Collaborative Blogging, Film Reviews

Irreplaceable You, or: Christopher Bird Watchin’

What do you do with a terminal cancer diagnosis?  Get angry, despair, feel shock?  If your answer is to plan out your significant other’s romantic life without you, you may belong in this week’s film.  You may also want to reevaluate your choices, but hey–do what you want.

The Film:

Irreplaceable You

The Premise:

A young woman with a rare form of cancer decides to find a partner to care for her fiancé after her death.

The Ramble:

Pulling no punches, narrator Abbie immediately tells us she is no more; she has ceased to be; she has passed on; she is dead.  Sadly, Abbie was only in her 30s when she passed away.  Though she seems to be at peace, she worries about the future of her fiancé, Sam.

A man and woman smile at each other, with the woman wearing a cool dress embellished with buttons that look like flowers.
I am obsessed with Abbie’s button dress.

After growing up together, Abbie and Sam are finally ready to tie the knot when it seems that Abbie is pregnant.  However, the gods are such fucking assholes, and it turns out the growth in Abbie’s stomach is a malignant tumor.  The wedding plans are decidedly off, though initially the two try to carry on as usual.  Sam continues to teach in his role as a TA, while Abbie keeps working as something or other to do with children’s publishing?

Abbie does join a support group that crochets together, where she meets Christopher Walken, Kate McKinnon, and Steve Coogan.  I thought Kate and Steve were completely wasted here, as 90% of what they do is sit around in a circle and crochet.  Tami Sagher plays one of the supporting characters in the group, and I think she has much funnier lines here (though Kate does have a good one about Catholic yoga).

A man and woman sit in a circle as part of a group therapy session; the woman is actress Kate McKinnon.
If it works for Kate, it’s good enough for me.

The dynamic between Abbie and Christopher Walken (Myron) is great as the two bond immediately, discussing life, rare birds, and ugly vests.  Myron tries to help Abbie accept things as they are and spend more time focusing on the present–advice that is largely ignored.

A man and woman stand next to each other, looking through binoculars.
Birding or filming a low budget version of Rear Window?

While Abbie undergoes treatment, she doesn’t seem to be getting any better.  She begins to worry about what will happen to Sam when she’s no longer around to help him.  Will he be able to take care of himself?  Will he go through a “slut phase” as Christopher Walken predicts?  To ease her fears, Abbie begins scoping out women for Sam to date after she dies.  This is both incredibly morbid and cringingly anti-feminist as Abbie judgmentally dismisses cat ladies, sluts, and general weirdos.

Just when Abbie is ready to give up, she meets a waitress who really clicks with Sam.  However, Abbie isn’t as up for all of this as she thought she was and realizes getting what she wants may be the worst possible outcome.  After Sam finds out about Abbie’s plan, he’s upset about her scheming and attempts to control his life.  Will the couple make up before it’s too late?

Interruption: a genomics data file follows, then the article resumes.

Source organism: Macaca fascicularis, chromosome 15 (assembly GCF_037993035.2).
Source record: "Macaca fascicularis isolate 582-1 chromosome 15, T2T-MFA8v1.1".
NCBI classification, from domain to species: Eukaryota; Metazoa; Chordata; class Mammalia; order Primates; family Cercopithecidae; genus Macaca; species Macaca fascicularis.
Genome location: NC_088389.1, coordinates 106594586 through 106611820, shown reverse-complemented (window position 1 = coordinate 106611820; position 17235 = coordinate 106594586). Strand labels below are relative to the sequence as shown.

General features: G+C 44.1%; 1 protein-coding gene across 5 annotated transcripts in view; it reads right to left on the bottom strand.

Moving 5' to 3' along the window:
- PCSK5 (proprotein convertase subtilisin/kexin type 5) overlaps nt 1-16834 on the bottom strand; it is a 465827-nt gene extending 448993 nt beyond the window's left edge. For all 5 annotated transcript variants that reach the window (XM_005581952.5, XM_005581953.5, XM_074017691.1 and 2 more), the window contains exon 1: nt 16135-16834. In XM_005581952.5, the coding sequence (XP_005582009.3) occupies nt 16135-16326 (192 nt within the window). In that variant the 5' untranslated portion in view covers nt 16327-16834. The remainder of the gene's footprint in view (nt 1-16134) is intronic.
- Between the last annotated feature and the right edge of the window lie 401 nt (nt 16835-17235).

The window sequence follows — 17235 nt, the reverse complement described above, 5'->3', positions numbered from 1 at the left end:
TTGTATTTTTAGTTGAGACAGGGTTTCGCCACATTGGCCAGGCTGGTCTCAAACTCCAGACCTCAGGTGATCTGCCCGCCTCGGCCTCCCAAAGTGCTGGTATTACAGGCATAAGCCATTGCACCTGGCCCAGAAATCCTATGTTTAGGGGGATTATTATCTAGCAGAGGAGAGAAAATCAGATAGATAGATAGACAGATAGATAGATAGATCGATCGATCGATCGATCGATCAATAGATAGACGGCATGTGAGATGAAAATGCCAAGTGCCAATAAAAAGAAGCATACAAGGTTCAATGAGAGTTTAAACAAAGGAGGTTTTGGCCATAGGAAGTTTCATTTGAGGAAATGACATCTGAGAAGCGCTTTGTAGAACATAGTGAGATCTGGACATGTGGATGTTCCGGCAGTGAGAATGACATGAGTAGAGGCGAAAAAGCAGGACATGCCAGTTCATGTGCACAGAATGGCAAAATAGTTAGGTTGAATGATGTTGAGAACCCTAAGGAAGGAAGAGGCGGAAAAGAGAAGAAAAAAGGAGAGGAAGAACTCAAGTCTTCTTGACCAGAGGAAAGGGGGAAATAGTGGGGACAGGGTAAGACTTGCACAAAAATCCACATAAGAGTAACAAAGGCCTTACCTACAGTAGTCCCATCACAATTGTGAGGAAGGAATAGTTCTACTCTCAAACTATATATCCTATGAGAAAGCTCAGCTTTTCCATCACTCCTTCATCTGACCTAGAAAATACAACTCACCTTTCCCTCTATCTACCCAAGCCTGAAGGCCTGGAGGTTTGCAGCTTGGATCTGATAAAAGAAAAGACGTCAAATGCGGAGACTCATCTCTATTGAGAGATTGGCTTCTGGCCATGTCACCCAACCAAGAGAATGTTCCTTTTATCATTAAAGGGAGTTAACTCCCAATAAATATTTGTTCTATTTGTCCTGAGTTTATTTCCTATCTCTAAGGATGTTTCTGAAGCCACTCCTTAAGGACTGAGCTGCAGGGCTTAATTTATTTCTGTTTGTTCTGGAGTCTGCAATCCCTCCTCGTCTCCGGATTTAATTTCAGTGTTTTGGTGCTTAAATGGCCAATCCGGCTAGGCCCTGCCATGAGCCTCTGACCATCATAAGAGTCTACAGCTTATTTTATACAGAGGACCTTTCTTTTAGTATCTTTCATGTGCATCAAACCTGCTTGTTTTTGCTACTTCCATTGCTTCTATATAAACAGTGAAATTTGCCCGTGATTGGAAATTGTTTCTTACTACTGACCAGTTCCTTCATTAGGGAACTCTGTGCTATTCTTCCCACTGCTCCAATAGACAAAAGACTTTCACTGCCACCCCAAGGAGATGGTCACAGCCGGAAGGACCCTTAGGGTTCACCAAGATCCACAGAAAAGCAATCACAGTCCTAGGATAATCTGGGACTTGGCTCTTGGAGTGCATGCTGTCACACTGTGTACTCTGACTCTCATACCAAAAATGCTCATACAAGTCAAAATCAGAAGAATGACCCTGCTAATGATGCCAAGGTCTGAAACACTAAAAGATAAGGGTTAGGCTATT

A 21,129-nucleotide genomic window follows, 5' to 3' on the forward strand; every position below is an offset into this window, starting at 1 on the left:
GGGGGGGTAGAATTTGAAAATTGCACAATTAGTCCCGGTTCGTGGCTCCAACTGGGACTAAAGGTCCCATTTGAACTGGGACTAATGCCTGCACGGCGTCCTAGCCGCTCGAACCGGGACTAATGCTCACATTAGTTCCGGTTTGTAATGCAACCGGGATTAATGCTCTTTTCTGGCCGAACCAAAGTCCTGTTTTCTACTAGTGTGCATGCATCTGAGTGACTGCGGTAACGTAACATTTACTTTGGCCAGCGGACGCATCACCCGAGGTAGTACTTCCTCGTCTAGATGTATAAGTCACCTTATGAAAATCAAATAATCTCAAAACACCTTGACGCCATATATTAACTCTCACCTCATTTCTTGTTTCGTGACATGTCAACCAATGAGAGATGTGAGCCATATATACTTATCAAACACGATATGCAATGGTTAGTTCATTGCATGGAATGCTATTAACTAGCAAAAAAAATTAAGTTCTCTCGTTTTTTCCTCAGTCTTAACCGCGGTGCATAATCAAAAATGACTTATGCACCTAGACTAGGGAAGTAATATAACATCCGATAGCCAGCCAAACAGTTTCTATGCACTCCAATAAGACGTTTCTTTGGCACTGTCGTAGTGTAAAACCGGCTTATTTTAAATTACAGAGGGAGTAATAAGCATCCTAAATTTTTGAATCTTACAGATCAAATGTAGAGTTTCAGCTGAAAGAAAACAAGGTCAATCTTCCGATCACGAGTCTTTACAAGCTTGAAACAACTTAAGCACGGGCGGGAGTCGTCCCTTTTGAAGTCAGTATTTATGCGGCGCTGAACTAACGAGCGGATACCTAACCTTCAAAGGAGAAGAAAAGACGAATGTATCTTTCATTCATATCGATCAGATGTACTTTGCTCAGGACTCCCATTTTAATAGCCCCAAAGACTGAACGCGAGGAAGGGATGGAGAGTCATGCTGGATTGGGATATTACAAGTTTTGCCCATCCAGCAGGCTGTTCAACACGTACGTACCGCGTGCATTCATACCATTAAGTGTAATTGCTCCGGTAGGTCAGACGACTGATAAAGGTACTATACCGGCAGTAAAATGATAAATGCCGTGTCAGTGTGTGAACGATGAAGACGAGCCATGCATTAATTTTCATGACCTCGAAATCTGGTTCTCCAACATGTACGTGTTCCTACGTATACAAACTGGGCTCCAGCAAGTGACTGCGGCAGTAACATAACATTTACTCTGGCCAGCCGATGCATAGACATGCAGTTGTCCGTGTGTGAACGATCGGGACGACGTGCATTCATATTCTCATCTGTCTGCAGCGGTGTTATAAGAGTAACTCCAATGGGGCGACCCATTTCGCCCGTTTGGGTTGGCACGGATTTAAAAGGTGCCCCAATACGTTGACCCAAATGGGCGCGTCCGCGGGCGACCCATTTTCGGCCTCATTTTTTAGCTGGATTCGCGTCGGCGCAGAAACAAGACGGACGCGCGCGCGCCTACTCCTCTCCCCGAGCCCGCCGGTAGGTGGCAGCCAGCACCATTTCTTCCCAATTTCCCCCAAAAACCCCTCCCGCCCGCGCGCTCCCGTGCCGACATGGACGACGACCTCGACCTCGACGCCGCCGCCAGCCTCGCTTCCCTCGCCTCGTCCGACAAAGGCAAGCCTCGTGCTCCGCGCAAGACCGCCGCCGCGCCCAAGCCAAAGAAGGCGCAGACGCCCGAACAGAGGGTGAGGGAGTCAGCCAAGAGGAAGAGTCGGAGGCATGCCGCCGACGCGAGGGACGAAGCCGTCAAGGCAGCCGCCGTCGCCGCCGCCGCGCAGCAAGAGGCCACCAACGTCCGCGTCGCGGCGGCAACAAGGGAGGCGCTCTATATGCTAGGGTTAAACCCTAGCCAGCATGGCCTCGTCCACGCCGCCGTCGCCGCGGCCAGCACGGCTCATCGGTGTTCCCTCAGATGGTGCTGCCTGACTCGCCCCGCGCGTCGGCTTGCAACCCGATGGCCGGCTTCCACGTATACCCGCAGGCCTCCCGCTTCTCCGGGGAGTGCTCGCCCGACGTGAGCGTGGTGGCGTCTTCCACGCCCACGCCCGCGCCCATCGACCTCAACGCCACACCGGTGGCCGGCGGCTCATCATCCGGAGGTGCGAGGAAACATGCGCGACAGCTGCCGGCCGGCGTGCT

The Rating:

2/5 Pink Panther Heads

My biggest problem with this one is the uneven tone–I never totally understood if this was supposed to be funny or tragic because it fell flat on both counts.  There was a moment between Abbie and her sassy nurse that felt genuine, but many of the other emotional moments felt empty to me.  It’s also confusing to see so many comedians in roles that aren’t that funny, though Christopher Walken is great, of course.  Gugu Mbatha-Raw as Abbie does well despite lack of interesting material–both leads are pretty bland.  Abbie is a bit of a nightmarish type A stereotype, while Sam is so devoid of personality he’s practically a blank canvas for Abbie.

There were a couple of other issues that occurred to me throughout the film.  For one, how are Abbie and Sam not concerned about money?  They seem to be existing on a TA’s income, paying for expensive treatments, and (spoiler) later planning a wedding.  The other thing that really bothered me was Abbie’s narration as a…ghost?  This is never explained, and Abbie does admit she’s having trouble leaving Sam behind, but this isn’t necessarily the focus of the film.  This part of the story feels like an aside and gives us a rather unsatisfying ending.

That being said, Abbie and Sam’s apartment is fucking perfect and what my filthy hipster dreams are made of.

A man and woman face each other in an apartment decorated with florals, plants, and book cases
Drooooooooooooooooooooooooooooooooooool.

Would my blog wife find a partner for this one or let it die alone (too soon)?  Read her review here to find out!